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HMDA enforcement defanged by Trump-led regulators

Regulators rollback HMDA penalty assessments going into 2018

The Home Mortgage Disclosure Act has caused its fair share of grief among mortgage lenders who stress over the new risks it will bring to compliance in 2018. But there is some relief on the horizon as HMDA enforcement was just defanged by the now Trump-led regulators.

It's been a major issue for our industry. In fact, one of our feature stories for the December magazine, written by our Managing Editor Sarah Wheeler, details the new risks HMDA reporting represents for lenders.

And earlier this year HousingWire warned lenders that if they think compliance is hard now, just wait until the new HMDA regulations kick in.

Most of the 2015 updates to HMDA take effect in January 2018.

However, now, both the Office of the Comptroller of the Currency and the Consumer Financial Protection Bureau — both now led by Trump-administration leaders (more, below) — announced they will not be assessing penalties on HMDA data collected in 2018 and reported in 2019.

What’s more, the CFPB also intends to open a rulemaking to reconsider various aspects of the new 2015 updates to the rule, such as institutional and transactional coverage tests and the rule’s discretionary data points.

“The Bureau recognizes the significant systems and operational challenges needed to meet the impending requirements under the rule,” the CFPB stated. “Accordingly, for HMDA data collected in 2018 and reported in 2019, the Bureau does not intend to require financial institutions to resubmit data unless data errors are material, or to pay penalties with respect to data errors.”

And the OCC, which regulates national banks, made a similar announcement, saying it did not intend to require data resubmissions unless the error was material.

The CFPB said lenders should take this time to identify any cracks in their systems and make good faith efforts to fall in line with the new HMDA reporting requirements.

These changes come after former CFPB Director Richard Cordray stepped down from his position as director, and, after a short power struggle, was replaced by President Donald Trump’s pick for acting director, Mick Mulvaney. The new acting director has long been outspoken about his dislike for the CFPB.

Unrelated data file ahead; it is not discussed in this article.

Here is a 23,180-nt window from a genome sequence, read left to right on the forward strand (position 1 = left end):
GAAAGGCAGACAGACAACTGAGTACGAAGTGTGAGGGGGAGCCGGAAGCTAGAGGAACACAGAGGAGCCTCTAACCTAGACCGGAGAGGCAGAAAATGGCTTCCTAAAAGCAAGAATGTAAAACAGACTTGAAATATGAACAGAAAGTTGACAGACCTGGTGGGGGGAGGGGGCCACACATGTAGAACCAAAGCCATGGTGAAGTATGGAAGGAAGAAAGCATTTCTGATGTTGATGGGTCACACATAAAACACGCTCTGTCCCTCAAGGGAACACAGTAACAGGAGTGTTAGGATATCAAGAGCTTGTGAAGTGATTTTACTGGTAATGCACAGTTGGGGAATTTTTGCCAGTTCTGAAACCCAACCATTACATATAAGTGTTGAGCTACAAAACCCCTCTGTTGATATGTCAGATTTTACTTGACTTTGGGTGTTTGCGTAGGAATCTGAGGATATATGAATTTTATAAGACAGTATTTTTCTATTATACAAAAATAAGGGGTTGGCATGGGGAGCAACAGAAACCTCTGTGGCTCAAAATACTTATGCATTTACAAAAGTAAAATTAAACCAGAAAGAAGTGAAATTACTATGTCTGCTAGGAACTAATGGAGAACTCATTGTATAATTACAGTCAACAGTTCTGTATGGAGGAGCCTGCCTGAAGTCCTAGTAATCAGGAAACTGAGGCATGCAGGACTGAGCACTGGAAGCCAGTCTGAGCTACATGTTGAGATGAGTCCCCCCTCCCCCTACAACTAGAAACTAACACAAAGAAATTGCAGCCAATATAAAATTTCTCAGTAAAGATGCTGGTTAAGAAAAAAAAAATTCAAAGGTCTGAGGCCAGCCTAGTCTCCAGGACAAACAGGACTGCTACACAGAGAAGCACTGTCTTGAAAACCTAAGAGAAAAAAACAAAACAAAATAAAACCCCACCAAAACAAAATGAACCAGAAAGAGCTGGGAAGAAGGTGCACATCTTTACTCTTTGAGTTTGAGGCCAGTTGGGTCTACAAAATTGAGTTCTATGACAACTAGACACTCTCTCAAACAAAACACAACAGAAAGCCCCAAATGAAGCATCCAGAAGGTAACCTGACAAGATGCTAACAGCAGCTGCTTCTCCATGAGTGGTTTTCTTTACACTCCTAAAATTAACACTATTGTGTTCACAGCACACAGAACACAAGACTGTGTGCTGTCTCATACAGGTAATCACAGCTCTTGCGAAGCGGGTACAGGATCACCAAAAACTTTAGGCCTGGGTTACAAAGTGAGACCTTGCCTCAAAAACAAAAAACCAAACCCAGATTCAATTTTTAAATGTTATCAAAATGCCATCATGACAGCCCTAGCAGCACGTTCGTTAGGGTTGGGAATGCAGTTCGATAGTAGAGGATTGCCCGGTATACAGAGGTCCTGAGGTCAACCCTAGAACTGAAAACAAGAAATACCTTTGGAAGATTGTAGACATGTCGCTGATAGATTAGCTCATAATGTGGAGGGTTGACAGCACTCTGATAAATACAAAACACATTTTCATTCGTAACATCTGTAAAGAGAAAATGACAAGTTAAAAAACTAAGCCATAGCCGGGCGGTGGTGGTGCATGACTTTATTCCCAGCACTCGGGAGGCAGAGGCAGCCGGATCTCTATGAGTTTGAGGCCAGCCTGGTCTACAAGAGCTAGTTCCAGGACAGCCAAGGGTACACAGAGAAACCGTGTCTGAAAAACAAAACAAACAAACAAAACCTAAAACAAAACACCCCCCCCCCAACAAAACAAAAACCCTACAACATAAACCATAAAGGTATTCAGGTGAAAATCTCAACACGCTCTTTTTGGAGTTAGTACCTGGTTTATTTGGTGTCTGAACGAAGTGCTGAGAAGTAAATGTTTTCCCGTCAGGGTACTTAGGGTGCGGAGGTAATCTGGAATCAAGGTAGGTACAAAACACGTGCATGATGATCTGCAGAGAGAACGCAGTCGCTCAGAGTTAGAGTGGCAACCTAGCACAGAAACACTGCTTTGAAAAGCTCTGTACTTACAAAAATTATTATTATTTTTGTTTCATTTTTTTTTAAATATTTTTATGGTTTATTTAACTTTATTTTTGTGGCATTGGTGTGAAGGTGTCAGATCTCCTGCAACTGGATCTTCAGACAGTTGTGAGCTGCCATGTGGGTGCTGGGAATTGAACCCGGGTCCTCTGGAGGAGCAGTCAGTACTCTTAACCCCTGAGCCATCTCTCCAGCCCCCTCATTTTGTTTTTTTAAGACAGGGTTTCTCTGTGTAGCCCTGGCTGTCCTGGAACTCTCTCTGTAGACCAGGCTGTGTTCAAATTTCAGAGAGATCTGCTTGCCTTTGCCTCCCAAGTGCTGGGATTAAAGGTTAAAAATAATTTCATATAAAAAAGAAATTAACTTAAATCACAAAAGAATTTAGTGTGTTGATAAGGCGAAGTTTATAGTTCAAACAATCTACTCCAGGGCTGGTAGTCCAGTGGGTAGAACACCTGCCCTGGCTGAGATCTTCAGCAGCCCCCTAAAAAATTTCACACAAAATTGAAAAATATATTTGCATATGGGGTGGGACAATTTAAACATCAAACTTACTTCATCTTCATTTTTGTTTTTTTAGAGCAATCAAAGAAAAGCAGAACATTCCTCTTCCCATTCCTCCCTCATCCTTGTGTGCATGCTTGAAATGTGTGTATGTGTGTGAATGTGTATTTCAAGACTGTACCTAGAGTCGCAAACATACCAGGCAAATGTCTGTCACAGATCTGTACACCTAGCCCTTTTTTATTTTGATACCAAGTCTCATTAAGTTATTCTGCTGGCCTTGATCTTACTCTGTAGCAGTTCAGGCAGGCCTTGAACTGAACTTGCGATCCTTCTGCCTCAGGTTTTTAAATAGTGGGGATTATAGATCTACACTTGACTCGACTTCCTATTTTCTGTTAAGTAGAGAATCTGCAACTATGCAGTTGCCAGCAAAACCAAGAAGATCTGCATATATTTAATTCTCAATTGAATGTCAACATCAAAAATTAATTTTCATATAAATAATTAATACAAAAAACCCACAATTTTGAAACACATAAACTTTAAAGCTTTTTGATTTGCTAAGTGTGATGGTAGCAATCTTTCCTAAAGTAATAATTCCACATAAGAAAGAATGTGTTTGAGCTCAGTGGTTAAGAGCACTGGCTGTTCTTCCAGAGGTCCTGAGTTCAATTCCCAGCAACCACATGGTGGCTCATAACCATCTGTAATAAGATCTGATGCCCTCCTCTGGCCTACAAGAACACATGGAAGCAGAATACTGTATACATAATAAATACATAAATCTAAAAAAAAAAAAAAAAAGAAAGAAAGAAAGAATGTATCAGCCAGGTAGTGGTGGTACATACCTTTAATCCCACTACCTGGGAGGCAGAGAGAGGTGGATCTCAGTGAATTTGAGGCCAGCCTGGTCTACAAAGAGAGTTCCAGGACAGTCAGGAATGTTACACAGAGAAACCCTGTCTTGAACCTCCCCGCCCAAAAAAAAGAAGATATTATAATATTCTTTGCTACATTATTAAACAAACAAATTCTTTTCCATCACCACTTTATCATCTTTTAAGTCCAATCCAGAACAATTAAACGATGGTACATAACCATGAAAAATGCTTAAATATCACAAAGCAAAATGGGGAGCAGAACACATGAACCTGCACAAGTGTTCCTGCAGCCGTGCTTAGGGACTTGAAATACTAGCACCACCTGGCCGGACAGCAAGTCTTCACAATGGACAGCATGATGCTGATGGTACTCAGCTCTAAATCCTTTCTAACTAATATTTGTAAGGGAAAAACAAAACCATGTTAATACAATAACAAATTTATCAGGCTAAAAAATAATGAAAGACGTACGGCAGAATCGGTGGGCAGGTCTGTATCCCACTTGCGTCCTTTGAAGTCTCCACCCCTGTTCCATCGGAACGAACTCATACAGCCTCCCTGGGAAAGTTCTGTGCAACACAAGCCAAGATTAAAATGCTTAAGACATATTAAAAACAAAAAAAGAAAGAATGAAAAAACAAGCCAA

And over at the OCC, Thomas Curry stepped down as comptroller of the currency on May 5 after sitting in the position for more than five years. The position was then filled by Keith Norieka, who resigned recently after serving in the position for approximately six months. Finally, Joseph Otting, who the Trump administration nominated back in June, was officially sworn in in late November as the next Comptroller of the Currency.

Upon taking over as comptroller, Otting issued a statement that laid out his vision for how the agency should regulate the banking industry. Namely, it appears that Otting will seek to reduce the regulatory “burden” that banks currently face.

And of course, the decision has garnished support from the housing industry, who otherwise may have had to face penalties or long resubmission processes.

“NAFCU supports the CFPB's decision not to require credit unions to resubmit HMDA data where submission errors are not material, with NCUA taking a similar approach,” said Brandy Bruyere, vice president of regulatory compliance. “We also appreciate that the bureau will reconsider the scope of HMDA in a future rulemaking.”

“The 2015 HMDA rule requires collecting a significantly greater number of data points than what was mandated by Dodd-Frank, and relief for smaller institutions was only temporary,” Bruyere said. “NAFCU is glad to see the CFPB, under acting Director Mulvaney's leadership, is willing to hear credit unions' concerns. In the new year, we will continue to advocate for more credit union exemptions from this burdensome rule.”

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